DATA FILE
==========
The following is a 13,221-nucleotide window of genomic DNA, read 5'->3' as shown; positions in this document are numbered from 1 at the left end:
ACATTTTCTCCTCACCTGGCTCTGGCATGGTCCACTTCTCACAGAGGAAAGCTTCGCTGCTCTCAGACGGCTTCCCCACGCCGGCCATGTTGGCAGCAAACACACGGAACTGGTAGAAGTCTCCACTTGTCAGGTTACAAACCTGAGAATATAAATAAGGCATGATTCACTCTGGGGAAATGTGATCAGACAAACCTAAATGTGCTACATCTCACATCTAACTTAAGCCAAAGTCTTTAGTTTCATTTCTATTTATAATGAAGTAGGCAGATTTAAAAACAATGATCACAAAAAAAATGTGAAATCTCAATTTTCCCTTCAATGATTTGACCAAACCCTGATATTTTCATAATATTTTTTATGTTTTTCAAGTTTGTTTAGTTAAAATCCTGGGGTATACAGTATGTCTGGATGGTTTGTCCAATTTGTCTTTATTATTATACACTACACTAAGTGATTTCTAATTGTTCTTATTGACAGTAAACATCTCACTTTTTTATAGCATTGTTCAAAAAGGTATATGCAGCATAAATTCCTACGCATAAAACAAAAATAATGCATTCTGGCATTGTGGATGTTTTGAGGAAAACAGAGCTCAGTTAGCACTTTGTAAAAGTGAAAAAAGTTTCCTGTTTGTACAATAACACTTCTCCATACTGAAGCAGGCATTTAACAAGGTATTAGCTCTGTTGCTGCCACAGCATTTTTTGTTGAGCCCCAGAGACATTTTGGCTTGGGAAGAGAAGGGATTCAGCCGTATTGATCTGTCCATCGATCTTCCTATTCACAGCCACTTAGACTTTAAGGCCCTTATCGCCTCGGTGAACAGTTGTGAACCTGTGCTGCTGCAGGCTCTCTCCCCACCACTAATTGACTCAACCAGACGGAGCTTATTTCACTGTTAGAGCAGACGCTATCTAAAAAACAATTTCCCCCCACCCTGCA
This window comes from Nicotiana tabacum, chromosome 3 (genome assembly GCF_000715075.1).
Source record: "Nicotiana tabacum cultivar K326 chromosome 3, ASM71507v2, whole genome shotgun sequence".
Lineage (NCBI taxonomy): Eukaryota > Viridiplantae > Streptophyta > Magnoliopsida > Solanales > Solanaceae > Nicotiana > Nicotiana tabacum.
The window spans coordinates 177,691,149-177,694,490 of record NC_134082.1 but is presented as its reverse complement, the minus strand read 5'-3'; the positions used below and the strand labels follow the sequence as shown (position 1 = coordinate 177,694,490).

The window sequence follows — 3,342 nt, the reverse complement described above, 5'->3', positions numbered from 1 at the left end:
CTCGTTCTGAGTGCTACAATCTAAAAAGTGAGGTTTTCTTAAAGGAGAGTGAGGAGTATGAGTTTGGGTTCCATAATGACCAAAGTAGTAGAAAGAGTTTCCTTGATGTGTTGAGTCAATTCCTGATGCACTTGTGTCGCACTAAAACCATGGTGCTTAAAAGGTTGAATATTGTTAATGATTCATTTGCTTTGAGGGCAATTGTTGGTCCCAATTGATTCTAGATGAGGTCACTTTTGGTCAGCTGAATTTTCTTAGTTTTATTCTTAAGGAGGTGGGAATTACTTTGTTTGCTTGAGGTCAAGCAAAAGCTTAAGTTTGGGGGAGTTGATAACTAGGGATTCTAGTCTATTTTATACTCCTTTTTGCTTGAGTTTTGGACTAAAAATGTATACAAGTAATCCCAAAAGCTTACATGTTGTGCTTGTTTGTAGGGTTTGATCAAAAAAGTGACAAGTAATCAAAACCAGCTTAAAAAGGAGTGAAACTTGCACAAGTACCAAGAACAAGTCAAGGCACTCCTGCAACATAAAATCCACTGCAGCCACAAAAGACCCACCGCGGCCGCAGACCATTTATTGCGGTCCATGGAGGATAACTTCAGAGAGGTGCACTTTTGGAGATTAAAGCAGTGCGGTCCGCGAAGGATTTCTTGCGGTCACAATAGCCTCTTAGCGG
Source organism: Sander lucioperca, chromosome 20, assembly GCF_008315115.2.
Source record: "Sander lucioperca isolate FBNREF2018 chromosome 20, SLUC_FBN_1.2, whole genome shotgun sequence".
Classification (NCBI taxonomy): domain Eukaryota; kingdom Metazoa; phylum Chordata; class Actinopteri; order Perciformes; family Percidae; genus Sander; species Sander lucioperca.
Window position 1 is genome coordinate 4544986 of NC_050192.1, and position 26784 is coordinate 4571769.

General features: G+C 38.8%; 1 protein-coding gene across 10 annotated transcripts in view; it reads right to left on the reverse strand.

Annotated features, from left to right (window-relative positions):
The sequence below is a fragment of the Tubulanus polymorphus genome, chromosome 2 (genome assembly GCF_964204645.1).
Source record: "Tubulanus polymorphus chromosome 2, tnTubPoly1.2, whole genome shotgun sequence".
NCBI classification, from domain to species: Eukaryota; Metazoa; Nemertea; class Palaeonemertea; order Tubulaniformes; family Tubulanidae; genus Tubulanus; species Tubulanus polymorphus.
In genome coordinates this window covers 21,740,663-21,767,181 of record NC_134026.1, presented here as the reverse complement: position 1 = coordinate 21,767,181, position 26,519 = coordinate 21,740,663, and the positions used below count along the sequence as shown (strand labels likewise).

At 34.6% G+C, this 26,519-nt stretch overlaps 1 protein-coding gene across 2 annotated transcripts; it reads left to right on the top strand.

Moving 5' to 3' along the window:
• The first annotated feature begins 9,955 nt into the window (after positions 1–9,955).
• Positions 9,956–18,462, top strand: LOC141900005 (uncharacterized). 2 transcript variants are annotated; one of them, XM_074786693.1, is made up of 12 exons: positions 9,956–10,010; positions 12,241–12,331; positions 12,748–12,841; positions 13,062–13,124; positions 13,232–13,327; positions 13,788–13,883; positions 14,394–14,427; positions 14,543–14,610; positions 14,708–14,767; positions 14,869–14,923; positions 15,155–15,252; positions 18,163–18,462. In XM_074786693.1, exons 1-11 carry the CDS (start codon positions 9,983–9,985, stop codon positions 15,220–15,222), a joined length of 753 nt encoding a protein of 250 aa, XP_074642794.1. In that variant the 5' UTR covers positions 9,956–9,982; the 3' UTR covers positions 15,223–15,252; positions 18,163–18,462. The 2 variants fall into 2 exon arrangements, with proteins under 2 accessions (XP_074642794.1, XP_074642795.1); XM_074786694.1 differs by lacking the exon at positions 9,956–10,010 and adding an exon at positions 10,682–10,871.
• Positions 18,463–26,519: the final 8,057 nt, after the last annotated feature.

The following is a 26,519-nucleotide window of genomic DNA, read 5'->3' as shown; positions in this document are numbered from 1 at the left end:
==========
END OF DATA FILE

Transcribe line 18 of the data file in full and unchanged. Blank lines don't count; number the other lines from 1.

In genome coordinates this window covers 21,740,663-21,767,181 of record NC_134026.1, presented here as the reverse complement: position 1 = coordinate 21,767,181, position 26,519 = coordinate 21,740,663, and the positions used below count along the sequence as shown (strand labels likewise).